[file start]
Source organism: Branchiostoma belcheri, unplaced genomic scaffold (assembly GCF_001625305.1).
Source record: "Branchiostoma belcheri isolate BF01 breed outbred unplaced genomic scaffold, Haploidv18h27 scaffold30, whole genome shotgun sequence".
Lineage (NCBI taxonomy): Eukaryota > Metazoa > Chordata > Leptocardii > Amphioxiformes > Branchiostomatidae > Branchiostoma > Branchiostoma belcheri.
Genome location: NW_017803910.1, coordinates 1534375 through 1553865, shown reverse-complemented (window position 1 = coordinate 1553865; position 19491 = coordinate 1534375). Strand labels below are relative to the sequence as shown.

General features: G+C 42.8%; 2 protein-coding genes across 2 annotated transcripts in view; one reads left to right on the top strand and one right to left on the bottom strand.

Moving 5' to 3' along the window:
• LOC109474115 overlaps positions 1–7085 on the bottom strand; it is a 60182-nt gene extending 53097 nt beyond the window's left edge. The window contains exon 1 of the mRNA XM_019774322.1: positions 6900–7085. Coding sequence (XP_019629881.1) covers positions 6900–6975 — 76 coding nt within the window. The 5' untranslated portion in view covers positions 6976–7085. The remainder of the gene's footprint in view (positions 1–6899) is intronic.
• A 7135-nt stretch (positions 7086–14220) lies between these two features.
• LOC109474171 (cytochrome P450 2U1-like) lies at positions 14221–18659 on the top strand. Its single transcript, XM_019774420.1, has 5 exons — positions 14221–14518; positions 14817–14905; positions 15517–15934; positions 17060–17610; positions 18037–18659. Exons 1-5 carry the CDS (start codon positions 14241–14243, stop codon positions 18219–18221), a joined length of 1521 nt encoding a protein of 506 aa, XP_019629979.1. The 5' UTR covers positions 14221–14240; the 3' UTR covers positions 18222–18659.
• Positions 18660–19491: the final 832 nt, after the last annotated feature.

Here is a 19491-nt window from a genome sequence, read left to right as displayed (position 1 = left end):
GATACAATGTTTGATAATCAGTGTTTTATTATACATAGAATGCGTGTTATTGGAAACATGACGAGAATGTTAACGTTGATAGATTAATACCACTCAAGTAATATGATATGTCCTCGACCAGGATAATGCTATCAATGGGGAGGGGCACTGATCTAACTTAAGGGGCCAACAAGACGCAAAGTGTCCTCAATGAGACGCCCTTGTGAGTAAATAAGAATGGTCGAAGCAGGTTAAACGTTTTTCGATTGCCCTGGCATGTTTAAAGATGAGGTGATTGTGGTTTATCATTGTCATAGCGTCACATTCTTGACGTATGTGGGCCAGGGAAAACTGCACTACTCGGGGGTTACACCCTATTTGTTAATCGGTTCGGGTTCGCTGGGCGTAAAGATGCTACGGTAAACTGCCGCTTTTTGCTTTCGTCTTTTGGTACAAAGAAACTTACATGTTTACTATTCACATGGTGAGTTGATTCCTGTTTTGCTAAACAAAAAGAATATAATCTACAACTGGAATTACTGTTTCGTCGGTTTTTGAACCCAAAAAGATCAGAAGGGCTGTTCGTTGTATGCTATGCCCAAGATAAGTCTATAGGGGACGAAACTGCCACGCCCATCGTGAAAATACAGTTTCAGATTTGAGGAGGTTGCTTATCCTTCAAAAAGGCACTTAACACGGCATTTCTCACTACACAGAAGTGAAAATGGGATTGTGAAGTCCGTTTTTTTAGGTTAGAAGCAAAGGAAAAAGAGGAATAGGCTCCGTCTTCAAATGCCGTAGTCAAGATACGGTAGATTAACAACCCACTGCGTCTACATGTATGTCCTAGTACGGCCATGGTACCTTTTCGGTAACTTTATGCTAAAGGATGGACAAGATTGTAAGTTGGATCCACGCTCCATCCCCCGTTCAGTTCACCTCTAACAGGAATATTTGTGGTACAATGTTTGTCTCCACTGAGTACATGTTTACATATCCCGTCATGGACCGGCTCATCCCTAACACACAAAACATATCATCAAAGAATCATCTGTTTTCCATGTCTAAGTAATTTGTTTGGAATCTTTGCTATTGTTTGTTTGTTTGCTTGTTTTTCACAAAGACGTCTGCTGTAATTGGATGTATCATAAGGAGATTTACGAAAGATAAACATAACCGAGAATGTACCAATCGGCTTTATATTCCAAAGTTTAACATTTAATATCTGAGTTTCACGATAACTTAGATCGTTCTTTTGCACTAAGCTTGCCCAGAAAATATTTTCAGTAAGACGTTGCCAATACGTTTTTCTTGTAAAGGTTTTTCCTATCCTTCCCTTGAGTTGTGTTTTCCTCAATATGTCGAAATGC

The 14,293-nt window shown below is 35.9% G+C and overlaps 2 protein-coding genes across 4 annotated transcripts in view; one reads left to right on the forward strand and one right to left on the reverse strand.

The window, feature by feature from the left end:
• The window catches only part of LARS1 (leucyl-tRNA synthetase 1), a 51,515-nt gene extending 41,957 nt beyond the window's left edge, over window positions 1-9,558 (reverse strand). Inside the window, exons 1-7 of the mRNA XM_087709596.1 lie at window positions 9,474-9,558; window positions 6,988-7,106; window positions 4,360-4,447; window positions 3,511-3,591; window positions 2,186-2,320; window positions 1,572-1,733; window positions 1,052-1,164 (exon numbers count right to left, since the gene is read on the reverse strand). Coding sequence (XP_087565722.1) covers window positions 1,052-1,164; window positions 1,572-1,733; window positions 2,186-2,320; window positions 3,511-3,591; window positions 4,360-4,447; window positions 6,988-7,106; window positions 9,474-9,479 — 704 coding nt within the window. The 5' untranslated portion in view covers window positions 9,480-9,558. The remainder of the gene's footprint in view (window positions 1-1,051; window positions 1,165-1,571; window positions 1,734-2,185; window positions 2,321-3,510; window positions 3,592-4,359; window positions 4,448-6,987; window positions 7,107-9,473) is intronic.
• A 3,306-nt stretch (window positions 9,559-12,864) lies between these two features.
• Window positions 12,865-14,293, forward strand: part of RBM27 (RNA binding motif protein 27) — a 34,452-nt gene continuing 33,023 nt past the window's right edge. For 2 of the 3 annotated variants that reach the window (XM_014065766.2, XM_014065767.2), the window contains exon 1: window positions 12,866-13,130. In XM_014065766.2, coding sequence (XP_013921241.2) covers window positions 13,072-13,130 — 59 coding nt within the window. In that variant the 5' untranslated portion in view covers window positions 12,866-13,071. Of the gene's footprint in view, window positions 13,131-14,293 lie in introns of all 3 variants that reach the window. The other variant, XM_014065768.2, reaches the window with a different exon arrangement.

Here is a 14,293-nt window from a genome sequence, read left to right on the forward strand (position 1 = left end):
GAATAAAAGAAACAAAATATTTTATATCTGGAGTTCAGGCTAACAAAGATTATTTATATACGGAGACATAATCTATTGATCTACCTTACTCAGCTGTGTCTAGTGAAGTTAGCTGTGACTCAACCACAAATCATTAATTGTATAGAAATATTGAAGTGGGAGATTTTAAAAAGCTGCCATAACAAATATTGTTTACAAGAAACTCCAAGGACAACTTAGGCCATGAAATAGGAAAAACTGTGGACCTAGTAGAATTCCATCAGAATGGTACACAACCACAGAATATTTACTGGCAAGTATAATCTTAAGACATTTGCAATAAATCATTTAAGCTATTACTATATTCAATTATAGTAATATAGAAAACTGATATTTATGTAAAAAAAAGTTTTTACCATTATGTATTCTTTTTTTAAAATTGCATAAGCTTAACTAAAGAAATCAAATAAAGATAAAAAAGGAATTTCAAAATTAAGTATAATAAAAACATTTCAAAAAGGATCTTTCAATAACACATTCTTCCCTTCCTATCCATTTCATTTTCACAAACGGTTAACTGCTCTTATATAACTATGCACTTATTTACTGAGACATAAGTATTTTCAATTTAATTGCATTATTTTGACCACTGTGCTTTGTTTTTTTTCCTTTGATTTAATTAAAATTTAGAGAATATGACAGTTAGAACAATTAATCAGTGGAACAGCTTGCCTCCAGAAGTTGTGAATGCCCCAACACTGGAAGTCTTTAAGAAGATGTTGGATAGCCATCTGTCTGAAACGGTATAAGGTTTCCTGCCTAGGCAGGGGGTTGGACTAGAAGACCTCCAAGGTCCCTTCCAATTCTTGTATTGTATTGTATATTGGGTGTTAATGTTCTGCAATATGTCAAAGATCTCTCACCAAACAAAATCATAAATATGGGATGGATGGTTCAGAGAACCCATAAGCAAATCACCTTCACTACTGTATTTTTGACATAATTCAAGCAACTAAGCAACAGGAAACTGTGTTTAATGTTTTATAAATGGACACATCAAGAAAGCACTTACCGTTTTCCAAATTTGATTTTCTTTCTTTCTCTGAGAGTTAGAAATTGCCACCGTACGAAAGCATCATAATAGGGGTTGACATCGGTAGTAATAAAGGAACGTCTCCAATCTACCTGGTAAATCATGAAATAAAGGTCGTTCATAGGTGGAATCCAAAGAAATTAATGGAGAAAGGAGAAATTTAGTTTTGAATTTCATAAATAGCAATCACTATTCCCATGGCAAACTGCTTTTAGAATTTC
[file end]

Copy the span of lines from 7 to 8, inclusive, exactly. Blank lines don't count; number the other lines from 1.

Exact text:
• LOC109474115 overlaps positions 1–7085 on the bottom strand; it is a 60182-nt gene extending 53097 nt beyond the window's left edge. The window contains exon 1 of the mRNA XM_019774322.1: positions 6900–7085. Coding sequence (XP_019629881.1) covers positions 6900–6975 — 76 coding nt within the window. The 5' untranslated portion in view covers positions 6976–7085. The remainder of the gene's footprint in view (positions 1–6899) is intronic.
• A 7135-nt stretch (positions 7086–14220) lies between these two features.